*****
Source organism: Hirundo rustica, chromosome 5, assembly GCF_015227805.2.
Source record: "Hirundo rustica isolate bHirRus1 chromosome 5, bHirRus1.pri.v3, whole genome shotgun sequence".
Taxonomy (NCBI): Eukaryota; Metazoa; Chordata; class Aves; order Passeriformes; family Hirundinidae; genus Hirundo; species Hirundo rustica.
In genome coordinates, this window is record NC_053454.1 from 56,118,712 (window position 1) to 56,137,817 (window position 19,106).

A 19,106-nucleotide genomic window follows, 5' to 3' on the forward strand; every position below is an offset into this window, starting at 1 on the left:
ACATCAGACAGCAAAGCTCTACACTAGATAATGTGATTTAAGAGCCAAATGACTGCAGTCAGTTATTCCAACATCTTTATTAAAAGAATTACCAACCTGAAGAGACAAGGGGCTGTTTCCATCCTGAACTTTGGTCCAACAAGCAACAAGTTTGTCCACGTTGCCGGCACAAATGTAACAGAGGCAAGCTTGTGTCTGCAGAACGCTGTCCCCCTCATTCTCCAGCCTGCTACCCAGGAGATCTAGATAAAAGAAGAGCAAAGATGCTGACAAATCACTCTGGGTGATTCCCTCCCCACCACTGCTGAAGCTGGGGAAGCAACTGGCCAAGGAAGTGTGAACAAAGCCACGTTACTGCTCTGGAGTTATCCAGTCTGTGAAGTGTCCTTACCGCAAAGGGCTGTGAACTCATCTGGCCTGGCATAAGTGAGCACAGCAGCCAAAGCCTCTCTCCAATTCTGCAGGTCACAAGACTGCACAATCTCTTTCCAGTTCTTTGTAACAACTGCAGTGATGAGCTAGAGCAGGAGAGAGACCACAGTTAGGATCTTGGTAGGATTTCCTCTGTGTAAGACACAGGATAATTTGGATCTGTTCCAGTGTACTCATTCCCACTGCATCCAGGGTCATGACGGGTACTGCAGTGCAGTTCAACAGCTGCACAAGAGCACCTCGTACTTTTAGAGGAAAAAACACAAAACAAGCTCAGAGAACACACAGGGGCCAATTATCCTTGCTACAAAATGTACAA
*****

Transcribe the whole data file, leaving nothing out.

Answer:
Source organism: Hirundo rustica, chromosome 5, assembly GCF_015227805.2.
Source record: "Hirundo rustica isolate bHirRus1 chromosome 5, bHirRus1.pri.v3, whole genome shotgun sequence".
Taxonomy (NCBI): Eukaryota; Metazoa; Chordata; class Aves; order Passeriformes; family Hirundinidae; genus Hirundo; species Hirundo rustica.
In genome coordinates, this window is record NC_053454.1 from 56,118,712 (window position 1) to 56,137,817 (window position 19,106).

A 19,106-nucleotide genomic window follows, 5' to 3' on the forward strand; every position below is an offset into this window, starting at 1 on the left:
ACATCAGACAGCAAAGCTCTACACTAGATAATGTGATTTAAGAGCCAAATGACTGCAGTCAGTTATTCCAACATCTTTATTAAAAGAATTACCAACCTGAAGAGACAAGGGGCTGTTTCCATCCTGAACTTTGGTCCAACAAGCAACAAGTTTGTCCACGTTGCCGGCACAAATGTAACAGAGGCAAGCTTGTGTCTGCAGAACGCTGTCCCCCTCATTCTCCAGCCTGCTACCCAGGAGATCTAGATAAAAGAAGAGCAAAGATGCTGACAAATCACTCTGGGTGATTCCCTCCCCACCACTGCTGAAGCTGGGGAAGCAACTGGCCAAGGAAGTGTGAACAAAGCCACGTTACTGCTCTGGAGTTATCCAGTCTGTGAAGTGTCCTTACCGCAAAGGGCTGTGAACTCATCTGGCCTGGCATAAGTGAGCACAGCAGCCAAAGCCTCTCTCCAATTCTGCAGGTCACAAGACTGCACAATCTCTTTCCAGTTCTTTGTAACAACTGCAGTGATGAGCTAGAGCAGGAGAGAGACCACAGTTAGGATCTTGGTAGGATTTCCTCTGTGTAAGACACAGGATAATTTGGATCTGTTCCAGTGTACTCATTCCCACTGCATCCAGGGTCATGACGGGTACTGCAGTGCAGTTCAACAGCTGCACAAGAGCACCTCGTACTTTTAGAGGAAAAAACACAAAACAAGCTCAGAGAACACACAGGGGCCAATTATCCTTGCTACAAAATGTACAA